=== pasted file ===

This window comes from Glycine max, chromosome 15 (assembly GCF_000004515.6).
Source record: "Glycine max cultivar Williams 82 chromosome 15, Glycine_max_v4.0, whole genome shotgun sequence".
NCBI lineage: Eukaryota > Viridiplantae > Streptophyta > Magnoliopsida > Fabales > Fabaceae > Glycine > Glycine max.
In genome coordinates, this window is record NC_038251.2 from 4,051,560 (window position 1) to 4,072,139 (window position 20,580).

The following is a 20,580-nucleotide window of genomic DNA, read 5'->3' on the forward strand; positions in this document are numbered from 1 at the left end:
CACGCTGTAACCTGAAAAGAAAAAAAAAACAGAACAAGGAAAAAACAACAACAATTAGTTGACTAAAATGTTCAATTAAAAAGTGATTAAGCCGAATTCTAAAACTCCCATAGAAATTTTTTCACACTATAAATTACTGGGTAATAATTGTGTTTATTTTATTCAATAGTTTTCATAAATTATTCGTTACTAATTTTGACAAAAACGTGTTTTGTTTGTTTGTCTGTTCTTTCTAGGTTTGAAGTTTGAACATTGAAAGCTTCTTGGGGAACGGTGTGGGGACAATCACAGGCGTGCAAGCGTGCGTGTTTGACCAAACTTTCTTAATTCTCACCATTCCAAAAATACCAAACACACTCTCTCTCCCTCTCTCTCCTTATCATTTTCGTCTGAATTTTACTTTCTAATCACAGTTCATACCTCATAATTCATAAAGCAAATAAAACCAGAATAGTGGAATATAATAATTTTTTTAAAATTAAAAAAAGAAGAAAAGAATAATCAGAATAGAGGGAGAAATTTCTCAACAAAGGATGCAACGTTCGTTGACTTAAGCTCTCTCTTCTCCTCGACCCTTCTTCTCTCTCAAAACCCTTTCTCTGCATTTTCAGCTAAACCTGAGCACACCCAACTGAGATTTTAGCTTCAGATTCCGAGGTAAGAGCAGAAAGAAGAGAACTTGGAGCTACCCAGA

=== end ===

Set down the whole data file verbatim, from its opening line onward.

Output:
This window comes from Glycine max, chromosome 15 (assembly GCF_000004515.6).
Source record: "Glycine max cultivar Williams 82 chromosome 15, Glycine_max_v4.0, whole genome shotgun sequence".
NCBI lineage: Eukaryota > Viridiplantae > Streptophyta > Magnoliopsida > Fabales > Fabaceae > Glycine > Glycine max.
In genome coordinates, this window is record NC_038251.2 from 4,051,560 (window position 1) to 4,072,139 (window position 20,580).

The following is a 20,580-nucleotide window of genomic DNA, read 5'->3' on the forward strand; positions in this document are numbered from 1 at the left end:
CACGCTGTAACCTGAAAAGAAAAAAAAAACAGAACAAGGAAAAAACAACAACAATTAGTTGACTAAAATGTTCAATTAAAAAGTGATTAAGCCGAATTCTAAAACTCCCATAGAAATTTTTTCACACTATAAATTACTGGGTAATAATTGTGTTTATTTTATTCAATAGTTTTCATAAATTATTCGTTACTAATTTTGACAAAAACGTGTTTTGTTTGTTTGTCTGTTCTTTCTAGGTTTGAAGTTTGAACATTGAAAGCTTCTTGGGGAACGGTGTGGGGACAATCACAGGCGTGCAAGCGTGCGTGTTTGACCAAACTTTCTTAATTCTCACCATTCCAAAAATACCAAACACACTCTCTCTCCCTCTCTCTCCTTATCATTTTCGTCTGAATTTTACTTTCTAATCACAGTTCATACCTCATAATTCATAAAGCAAATAAAACCAGAATAGTGGAATATAATAATTTTTTTAAAATTAAAAAAAGAAGAAAAGAATAATCAGAATAGAGGGAGAAATTTCTCAACAAAGGATGCAACGTTCGTTGACTTAAGCTCTCTCTTCTCCTCGACCCTTCTTCTCTCTCAAAACCCTTTCTCTGCATTTTCAGCTAAACCTGAGCACACCCAACTGAGATTTTAGCTTCAGATTCCGAGGTAAGAGCAGAAAGAAGAGAACTTGGAGCTACCCAGA